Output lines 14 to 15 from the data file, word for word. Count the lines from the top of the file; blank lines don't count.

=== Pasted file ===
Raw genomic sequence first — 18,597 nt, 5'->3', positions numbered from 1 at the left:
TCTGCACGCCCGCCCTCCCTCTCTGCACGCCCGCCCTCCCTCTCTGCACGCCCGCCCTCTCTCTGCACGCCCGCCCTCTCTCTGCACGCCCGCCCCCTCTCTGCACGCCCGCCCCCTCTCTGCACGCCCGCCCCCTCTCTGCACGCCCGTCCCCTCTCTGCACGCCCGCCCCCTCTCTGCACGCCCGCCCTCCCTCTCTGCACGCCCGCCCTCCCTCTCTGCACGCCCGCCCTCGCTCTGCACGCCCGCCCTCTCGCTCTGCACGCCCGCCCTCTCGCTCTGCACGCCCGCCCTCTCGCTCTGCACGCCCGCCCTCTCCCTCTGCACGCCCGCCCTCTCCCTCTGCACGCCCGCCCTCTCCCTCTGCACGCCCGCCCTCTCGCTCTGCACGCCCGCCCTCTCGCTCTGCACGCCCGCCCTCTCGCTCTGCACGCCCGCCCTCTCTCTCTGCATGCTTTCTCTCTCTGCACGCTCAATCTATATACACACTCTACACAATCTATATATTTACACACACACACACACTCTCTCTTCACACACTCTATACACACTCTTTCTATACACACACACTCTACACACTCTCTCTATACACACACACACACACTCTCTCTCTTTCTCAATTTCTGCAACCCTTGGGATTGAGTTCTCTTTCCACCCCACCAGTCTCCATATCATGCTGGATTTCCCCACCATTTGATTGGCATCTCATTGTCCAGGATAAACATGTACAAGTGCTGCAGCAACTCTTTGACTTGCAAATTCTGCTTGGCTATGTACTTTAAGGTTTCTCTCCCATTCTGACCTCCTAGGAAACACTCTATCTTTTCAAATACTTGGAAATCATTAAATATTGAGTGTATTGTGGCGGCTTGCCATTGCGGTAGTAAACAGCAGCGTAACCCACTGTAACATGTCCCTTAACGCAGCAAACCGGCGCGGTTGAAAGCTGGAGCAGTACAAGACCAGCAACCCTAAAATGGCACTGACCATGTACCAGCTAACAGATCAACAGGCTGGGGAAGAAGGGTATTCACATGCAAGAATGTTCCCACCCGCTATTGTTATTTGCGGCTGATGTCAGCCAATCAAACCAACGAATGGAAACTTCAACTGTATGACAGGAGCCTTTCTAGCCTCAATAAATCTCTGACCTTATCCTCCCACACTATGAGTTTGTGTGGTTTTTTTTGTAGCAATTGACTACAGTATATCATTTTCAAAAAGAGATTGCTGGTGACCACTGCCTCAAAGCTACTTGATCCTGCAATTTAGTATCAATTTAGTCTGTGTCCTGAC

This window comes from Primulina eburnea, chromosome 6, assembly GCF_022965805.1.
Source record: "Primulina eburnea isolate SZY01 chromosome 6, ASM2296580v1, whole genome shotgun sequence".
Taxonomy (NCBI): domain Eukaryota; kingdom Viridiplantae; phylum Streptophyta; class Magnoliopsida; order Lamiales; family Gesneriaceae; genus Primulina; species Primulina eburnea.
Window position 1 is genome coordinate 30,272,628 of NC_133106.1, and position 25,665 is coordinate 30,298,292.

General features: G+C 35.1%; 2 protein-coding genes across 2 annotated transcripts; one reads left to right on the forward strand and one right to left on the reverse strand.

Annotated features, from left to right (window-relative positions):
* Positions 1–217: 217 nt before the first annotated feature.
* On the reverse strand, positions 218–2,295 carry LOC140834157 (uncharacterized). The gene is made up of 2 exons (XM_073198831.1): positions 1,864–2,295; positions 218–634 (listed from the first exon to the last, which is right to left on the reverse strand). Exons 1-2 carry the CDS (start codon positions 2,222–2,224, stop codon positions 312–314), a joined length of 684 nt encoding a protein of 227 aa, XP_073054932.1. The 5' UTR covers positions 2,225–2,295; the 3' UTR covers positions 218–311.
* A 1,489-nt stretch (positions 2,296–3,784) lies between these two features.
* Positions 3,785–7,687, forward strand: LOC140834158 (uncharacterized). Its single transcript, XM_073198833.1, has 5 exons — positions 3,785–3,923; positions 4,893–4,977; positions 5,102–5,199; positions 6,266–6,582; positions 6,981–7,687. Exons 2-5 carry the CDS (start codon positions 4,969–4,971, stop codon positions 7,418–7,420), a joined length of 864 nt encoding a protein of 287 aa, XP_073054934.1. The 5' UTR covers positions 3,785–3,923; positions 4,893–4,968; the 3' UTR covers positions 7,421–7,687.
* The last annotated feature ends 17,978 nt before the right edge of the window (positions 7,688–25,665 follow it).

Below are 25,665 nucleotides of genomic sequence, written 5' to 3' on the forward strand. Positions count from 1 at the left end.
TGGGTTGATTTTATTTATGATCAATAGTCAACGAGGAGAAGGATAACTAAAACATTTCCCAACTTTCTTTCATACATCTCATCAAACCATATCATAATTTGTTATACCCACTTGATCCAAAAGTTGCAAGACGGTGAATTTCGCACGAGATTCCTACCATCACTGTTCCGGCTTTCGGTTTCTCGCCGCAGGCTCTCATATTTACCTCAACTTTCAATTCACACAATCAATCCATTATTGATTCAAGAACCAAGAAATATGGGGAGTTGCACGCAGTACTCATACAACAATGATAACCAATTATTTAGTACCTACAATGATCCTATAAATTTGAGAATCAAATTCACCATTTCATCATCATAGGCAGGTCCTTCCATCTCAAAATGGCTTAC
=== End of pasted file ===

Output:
Below are 25,665 nucleotides of genomic sequence, written 5' to 3' on the forward strand. Positions count from 1 at the left end.
TGGGTTGATTTTATTTATGATCAATAGTCAACGAGGAGAAGGATAACTAAAACATTTCCCAACTTTCTTTCATACATCTCATCAAACCATATCATAATTTGTTATACCCACTTGATCCAAAAGTTGCAAGACGGTGAATTTCGCACGAGATTCCTACCATCACTGTTCCGGCTTTCGGTTTCTCGCCGCAGGCTCTCATATTTACCTCAACTTTCAATTCACACAATCAATCCATTATTGATTCAAGAACCAAGAAATATGGGGAGTTGCACGCAGTACTCATACAACAATGATAACCAATTATTTAGTACCTACAATGATCCTATAAATTTGAGAATCAAATTCACCATTTCATCATCATAGGCAGGTCCTTCCATCTCAAAATGGCTTAC